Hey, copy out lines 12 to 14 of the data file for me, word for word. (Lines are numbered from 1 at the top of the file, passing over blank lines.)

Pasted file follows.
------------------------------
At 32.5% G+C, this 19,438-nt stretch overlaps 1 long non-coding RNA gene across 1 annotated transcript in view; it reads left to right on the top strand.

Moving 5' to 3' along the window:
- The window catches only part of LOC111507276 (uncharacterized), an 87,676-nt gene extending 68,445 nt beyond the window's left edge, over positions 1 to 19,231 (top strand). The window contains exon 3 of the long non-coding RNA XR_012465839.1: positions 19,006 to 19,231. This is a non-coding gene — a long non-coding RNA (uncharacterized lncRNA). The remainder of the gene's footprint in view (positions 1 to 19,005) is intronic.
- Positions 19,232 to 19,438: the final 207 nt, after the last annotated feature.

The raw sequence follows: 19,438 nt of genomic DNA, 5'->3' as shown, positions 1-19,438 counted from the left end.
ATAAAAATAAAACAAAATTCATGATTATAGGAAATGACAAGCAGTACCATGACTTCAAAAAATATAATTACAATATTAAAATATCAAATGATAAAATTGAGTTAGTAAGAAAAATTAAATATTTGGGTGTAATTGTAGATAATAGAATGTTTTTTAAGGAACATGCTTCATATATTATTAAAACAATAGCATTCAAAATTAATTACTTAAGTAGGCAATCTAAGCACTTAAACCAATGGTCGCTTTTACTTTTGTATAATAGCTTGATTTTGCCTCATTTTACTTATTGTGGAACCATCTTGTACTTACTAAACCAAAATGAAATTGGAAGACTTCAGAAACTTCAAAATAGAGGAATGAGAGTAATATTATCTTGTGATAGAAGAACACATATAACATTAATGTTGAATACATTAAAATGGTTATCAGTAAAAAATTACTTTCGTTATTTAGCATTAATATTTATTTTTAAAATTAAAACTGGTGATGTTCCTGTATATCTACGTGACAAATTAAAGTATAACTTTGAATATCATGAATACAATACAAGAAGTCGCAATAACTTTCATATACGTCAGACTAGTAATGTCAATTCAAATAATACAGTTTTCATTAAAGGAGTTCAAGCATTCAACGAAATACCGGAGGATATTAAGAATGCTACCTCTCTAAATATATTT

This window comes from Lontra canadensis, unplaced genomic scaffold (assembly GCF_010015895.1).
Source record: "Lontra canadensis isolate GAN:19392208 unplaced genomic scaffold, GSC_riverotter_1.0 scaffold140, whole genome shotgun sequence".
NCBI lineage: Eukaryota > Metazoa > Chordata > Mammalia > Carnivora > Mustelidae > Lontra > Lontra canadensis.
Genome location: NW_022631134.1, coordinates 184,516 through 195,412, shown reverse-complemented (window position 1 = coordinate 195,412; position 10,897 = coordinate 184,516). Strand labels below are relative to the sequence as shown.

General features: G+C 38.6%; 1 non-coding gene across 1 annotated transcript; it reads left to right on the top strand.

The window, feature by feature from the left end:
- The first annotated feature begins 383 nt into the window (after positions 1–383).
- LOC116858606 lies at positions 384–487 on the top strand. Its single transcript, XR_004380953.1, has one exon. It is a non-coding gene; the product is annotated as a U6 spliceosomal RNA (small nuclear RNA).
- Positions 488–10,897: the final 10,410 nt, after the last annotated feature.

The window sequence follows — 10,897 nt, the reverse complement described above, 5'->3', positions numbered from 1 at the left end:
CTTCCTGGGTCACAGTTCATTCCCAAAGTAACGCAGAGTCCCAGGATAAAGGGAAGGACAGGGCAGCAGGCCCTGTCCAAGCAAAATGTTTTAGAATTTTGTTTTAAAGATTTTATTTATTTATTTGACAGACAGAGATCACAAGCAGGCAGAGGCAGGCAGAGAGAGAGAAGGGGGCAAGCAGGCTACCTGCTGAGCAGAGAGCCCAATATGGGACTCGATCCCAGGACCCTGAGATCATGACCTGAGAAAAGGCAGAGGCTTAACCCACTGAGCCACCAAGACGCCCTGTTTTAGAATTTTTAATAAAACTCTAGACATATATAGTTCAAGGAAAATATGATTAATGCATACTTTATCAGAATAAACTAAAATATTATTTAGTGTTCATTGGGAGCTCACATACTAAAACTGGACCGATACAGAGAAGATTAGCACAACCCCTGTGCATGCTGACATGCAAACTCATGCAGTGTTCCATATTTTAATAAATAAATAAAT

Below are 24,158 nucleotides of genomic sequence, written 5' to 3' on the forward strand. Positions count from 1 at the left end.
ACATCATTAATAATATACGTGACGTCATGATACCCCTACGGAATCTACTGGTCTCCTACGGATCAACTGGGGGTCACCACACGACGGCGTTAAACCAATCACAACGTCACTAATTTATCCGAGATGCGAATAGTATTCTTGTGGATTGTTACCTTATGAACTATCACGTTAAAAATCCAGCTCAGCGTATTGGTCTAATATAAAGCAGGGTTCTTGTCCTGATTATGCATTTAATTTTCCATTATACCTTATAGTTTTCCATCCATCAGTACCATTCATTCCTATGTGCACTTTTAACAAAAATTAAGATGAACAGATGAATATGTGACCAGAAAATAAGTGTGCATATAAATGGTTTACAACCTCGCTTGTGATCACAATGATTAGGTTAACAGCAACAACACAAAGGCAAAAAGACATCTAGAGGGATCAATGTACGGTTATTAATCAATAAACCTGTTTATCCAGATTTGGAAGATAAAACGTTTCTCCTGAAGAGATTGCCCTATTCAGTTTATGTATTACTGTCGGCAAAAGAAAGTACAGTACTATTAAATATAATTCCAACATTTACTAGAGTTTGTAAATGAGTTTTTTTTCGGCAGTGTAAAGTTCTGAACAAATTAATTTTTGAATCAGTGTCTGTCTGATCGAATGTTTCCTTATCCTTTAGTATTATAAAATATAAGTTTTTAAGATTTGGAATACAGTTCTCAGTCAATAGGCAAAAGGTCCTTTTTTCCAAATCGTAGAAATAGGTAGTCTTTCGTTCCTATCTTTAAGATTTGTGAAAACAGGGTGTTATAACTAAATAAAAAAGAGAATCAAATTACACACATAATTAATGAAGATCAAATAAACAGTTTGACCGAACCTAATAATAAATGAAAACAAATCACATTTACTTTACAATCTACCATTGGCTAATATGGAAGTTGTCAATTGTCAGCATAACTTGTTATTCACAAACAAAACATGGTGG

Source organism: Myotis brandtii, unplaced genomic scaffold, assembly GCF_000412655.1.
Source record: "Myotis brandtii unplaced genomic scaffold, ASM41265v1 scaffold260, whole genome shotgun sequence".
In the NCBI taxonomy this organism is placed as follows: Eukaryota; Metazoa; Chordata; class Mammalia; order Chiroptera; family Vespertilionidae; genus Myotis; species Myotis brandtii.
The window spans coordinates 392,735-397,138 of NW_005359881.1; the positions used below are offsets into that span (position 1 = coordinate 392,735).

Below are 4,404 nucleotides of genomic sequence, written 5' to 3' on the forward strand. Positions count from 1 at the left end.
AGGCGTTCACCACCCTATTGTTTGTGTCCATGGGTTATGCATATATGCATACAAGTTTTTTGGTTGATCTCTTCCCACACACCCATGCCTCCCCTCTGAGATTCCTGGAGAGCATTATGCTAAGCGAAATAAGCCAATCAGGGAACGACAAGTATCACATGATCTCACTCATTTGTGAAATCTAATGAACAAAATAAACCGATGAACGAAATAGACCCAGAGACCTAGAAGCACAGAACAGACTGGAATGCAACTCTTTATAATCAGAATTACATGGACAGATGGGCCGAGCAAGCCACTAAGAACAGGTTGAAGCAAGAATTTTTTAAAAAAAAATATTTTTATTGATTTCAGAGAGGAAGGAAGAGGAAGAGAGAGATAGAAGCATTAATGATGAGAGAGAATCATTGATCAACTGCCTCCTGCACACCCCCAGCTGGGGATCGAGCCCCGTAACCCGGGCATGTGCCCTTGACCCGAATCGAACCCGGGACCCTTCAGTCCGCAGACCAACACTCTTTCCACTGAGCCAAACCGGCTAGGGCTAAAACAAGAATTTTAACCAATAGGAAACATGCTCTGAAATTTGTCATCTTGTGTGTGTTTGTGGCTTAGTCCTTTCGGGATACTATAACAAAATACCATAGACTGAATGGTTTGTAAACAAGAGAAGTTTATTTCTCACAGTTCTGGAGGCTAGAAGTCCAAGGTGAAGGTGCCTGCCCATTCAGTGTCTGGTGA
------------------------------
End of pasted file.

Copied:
The window, feature by feature from the left end:
- The first annotated feature begins 383 nt into the window (after positions 1–383).
- LOC116858606 lies at positions 384–487 on the top strand. Its single transcript, XR_004380953.1, has one exon. It is a non-coding gene; the product is annotated as a U6 spliceosomal RNA (small nuclear RNA).